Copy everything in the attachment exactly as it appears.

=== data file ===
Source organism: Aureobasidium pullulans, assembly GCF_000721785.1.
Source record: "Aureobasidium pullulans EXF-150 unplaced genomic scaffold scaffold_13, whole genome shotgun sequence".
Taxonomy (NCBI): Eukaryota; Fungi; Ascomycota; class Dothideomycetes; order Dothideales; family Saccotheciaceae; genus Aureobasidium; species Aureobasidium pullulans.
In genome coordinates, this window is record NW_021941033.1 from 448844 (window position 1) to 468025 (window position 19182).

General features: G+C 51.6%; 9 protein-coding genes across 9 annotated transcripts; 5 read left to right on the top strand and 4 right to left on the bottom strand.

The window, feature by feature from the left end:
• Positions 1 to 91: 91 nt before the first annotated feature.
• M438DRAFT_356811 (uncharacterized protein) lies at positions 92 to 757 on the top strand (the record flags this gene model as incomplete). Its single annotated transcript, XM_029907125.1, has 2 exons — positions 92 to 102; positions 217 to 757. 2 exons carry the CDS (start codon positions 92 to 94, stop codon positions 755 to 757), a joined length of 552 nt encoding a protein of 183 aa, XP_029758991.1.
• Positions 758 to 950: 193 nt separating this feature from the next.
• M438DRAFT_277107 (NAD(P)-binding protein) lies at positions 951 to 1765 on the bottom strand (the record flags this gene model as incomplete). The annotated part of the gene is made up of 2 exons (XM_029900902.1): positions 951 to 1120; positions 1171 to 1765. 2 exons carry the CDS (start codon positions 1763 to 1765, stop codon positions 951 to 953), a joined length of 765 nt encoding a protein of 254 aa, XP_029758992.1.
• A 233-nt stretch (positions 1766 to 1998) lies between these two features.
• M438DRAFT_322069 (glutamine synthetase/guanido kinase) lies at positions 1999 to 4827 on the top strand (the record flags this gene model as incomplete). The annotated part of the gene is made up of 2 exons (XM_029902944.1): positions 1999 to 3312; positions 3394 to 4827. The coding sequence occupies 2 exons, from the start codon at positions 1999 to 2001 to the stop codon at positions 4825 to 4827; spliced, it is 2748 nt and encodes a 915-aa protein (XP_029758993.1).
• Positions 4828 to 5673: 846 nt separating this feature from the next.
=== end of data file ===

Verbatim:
Source organism: Aureobasidium pullulans, assembly GCF_000721785.1.
Source record: "Aureobasidium pullulans EXF-150 unplaced genomic scaffold scaffold_13, whole genome shotgun sequence".
Taxonomy (NCBI): Eukaryota; Fungi; Ascomycota; class Dothideomycetes; order Dothideales; family Saccotheciaceae; genus Aureobasidium; species Aureobasidium pullulans.
In genome coordinates, this window is record NW_021941033.1 from 448844 (window position 1) to 468025 (window position 19182).

General features: G+C 51.6%; 9 protein-coding genes across 9 annotated transcripts; 5 read left to right on the top strand and 4 right to left on the bottom strand.

The window, feature by feature from the left end:
• Positions 1 to 91: 91 nt before the first annotated feature.
• M438DRAFT_356811 (uncharacterized protein) lies at positions 92 to 757 on the top strand (the record flags this gene model as incomplete). Its single annotated transcript, XM_029907125.1, has 2 exons — positions 92 to 102; positions 217 to 757. 2 exons carry the CDS (start codon positions 92 to 94, stop codon positions 755 to 757), a joined length of 552 nt encoding a protein of 183 aa, XP_029758991.1.
• Positions 758 to 950: 193 nt separating this feature from the next.
• M438DRAFT_277107 (NAD(P)-binding protein) lies at positions 951 to 1765 on the bottom strand (the record flags this gene model as incomplete). The annotated part of the gene is made up of 2 exons (XM_029900902.1): positions 951 to 1120; positions 1171 to 1765. 2 exons carry the CDS (start codon positions 1763 to 1765, stop codon positions 951 to 953), a joined length of 765 nt encoding a protein of 254 aa, XP_029758992.1.
• A 233-nt stretch (positions 1766 to 1998) lies between these two features.
• M438DRAFT_322069 (glutamine synthetase/guanido kinase) lies at positions 1999 to 4827 on the top strand (the record flags this gene model as incomplete). The annotated part of the gene is made up of 2 exons (XM_029902944.1): positions 1999 to 3312; positions 3394 to 4827. The coding sequence occupies 2 exons, from the start codon at positions 1999 to 2001 to the stop codon at positions 4825 to 4827; spliced, it is 2748 nt and encodes a 915-aa protein (XP_029758993.1).
• Positions 4828 to 5673: 846 nt separating this feature from the next.